Oil tanks close to seven-year low on OPEC decision
Oil prices tumbled Monday with Brent crude diving to the lowest point for almost seven years, as the market was plagued by OPEC's refusal to cut output.
In afternoon trade, European benchmark Brent North Sea crude for January delivery hit $41.05 per barrel -- a level last seen on February 24, 2009.
US benchmark West Texas Intermediate for January struck $37.88 -- which was last witnessed in August earlier this year.
The Organization of the Petroleum Exporting Countries -- which pumps about 40 percent of the world's crude oil -- decided on Friday against cutting output to raise prices.
The 13-member OPEC cartel took no action to shore up the market and observers said it appeared to be in disarray.
"The decision by OPEC members to keep oil production output at record high levels has seen oil prices plummet again," said Sanjiv Shah, chief investment officer of Sun Global Investments.
He added that the decision "suggested that the organisation was effectively abandoning its long-term strategy of limiting production and acting as a cartel, leading to more downward pressures on oil prices in the short term".
OPEC countries are currently producing an estimated 32 million barrels per day, above the group's agreed 30 million barrel target.
With Iran expected to resume substantial exports next year, hopes were high that the cartel would lower supplies.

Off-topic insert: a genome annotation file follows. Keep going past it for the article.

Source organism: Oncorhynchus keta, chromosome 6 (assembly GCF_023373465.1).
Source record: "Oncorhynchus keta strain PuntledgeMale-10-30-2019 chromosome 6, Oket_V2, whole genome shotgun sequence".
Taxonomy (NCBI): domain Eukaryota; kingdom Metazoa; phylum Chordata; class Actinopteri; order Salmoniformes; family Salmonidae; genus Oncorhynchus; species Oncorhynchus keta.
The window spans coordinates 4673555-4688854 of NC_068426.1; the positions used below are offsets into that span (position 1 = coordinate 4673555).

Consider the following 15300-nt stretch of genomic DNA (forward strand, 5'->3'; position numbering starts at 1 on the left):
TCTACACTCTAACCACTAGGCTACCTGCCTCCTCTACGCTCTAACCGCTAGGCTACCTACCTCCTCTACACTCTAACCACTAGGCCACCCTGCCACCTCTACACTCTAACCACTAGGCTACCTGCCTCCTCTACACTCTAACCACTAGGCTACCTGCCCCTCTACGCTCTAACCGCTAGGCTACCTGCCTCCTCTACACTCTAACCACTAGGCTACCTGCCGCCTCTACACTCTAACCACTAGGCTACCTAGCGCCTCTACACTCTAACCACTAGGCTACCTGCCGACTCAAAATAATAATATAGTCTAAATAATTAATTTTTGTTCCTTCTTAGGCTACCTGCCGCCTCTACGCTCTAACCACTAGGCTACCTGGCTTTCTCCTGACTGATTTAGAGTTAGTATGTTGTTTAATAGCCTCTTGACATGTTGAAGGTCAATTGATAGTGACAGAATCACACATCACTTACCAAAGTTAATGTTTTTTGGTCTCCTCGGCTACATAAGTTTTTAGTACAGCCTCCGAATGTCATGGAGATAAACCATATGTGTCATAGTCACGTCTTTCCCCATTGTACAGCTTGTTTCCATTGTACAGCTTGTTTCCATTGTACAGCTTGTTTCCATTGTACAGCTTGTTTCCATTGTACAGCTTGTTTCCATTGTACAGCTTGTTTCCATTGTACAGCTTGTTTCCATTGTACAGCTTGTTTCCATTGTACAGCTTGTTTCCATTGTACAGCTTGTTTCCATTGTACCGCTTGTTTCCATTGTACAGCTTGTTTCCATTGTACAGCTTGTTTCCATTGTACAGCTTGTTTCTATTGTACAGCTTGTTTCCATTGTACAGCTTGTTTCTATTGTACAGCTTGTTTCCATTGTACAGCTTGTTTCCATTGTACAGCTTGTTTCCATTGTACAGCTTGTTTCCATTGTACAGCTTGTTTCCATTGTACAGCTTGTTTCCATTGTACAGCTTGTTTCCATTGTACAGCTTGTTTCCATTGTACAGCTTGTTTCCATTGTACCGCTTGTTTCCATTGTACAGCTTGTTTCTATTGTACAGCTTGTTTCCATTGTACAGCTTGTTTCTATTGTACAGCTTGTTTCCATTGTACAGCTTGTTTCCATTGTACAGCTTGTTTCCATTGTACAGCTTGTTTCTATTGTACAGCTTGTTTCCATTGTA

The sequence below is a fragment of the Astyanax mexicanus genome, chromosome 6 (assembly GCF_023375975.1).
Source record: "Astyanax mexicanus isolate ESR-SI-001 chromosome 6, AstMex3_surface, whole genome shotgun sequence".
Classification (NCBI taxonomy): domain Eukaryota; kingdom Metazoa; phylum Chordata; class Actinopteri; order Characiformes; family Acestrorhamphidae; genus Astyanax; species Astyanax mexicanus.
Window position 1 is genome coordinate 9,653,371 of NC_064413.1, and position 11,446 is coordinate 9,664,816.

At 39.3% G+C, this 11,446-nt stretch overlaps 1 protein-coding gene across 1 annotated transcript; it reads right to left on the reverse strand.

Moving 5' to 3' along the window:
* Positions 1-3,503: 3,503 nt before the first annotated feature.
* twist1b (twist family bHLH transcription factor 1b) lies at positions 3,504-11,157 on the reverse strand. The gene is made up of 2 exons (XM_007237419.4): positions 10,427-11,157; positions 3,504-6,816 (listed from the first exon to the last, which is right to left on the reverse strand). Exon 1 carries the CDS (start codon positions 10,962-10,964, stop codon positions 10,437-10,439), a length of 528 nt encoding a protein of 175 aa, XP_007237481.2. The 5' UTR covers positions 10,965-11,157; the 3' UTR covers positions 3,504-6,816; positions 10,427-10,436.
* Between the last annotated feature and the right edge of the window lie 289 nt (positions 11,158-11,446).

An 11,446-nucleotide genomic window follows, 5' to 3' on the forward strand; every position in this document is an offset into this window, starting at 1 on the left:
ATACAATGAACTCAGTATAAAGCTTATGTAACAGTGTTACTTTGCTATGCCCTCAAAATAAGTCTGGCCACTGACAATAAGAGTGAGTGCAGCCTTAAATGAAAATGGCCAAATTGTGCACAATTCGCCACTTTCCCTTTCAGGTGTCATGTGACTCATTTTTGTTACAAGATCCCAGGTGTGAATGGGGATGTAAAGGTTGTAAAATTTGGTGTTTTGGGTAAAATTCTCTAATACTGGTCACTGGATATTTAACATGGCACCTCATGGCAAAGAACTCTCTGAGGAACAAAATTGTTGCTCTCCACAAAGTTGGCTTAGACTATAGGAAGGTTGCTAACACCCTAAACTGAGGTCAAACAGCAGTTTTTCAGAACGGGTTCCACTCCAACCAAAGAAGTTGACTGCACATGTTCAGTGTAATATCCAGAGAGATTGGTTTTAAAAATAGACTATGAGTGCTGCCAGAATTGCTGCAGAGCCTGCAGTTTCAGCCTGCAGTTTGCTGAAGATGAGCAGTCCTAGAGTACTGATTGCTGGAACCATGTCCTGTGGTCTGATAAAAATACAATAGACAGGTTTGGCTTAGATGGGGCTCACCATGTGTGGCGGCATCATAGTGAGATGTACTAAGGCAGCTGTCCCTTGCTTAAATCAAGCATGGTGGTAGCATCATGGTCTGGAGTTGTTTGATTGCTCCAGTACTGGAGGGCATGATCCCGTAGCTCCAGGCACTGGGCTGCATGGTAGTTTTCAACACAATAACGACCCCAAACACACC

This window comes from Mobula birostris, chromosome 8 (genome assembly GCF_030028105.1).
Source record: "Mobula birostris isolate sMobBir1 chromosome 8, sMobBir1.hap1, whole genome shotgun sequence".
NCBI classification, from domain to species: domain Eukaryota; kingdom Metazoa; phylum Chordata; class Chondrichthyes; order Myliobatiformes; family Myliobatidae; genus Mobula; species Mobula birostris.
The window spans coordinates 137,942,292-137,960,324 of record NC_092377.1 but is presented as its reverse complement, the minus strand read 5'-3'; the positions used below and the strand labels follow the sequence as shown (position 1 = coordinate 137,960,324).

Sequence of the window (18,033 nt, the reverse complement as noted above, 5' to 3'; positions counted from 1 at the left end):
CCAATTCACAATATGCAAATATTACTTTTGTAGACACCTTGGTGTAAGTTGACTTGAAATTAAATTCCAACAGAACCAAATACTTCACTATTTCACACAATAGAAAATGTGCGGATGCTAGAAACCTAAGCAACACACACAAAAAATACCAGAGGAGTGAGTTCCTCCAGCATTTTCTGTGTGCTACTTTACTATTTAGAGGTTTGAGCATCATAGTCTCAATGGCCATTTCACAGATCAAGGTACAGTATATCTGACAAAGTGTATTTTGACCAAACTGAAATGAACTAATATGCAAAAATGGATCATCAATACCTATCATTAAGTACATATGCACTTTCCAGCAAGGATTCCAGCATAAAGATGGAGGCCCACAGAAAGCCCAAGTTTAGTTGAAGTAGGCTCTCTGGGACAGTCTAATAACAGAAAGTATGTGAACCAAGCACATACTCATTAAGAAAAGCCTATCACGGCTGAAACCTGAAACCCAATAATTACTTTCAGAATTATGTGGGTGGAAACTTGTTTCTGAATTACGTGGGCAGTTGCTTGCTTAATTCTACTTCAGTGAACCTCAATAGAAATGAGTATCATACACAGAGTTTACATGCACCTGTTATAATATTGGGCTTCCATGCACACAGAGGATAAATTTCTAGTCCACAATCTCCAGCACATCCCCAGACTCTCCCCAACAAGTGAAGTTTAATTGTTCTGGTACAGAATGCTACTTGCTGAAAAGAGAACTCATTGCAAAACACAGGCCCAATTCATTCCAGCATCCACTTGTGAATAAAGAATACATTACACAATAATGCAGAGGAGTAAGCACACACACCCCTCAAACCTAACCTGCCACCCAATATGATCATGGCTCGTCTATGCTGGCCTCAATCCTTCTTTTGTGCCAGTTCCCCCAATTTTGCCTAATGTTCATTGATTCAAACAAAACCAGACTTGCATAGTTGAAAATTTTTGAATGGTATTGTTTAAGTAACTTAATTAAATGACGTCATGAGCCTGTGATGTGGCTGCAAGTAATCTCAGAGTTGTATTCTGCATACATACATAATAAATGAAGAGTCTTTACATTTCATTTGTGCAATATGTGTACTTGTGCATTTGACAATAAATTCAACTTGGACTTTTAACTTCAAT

But it has now put off a production reassessment to its next meeting on June 2, 2016, and gave no official output figures following Friday's latest meet.
In late afternoon deals on Monday, Brent stood at $41.16, down $1.84 from Friday's closing level. WTI was $1.88 lower at $38.09.
"Crude oil prices were no doubt compressed by the lack of an agreement at the OPEC, signalling that the supply glut will persist longer," said analyst Bernard Aw at IG Markets in Singapore.
Traders were meanwhile switching focus to the US Federal Reserve's interest rate decision next week.
EY analyst Sanjeev Gupta added that market attention had now turned to an upcoming meeting of Fed policymakers and to the latest economic data from China, the world's top energy consumer.
Markets are watching whether the Fed will raise interest rates on December 16, a move that will boost the dollar.
A stronger US currency makes dollar-priced oil more expensive to holders of weaker currencies, and therefore tends to dent demand and weigh on prices.
"While all eyes are now on the Federal Reserve as it meets next week for the last policy meeting this year to decide whether to raise its benchmark rate, economic data from China will set the tone of prices in the coming weeks," Gupta said.
He said the dollar also got a boost from a strong US jobs report on Friday. The report strengthens the case for a Fed rate rise, analysts said.
© 2015 AFP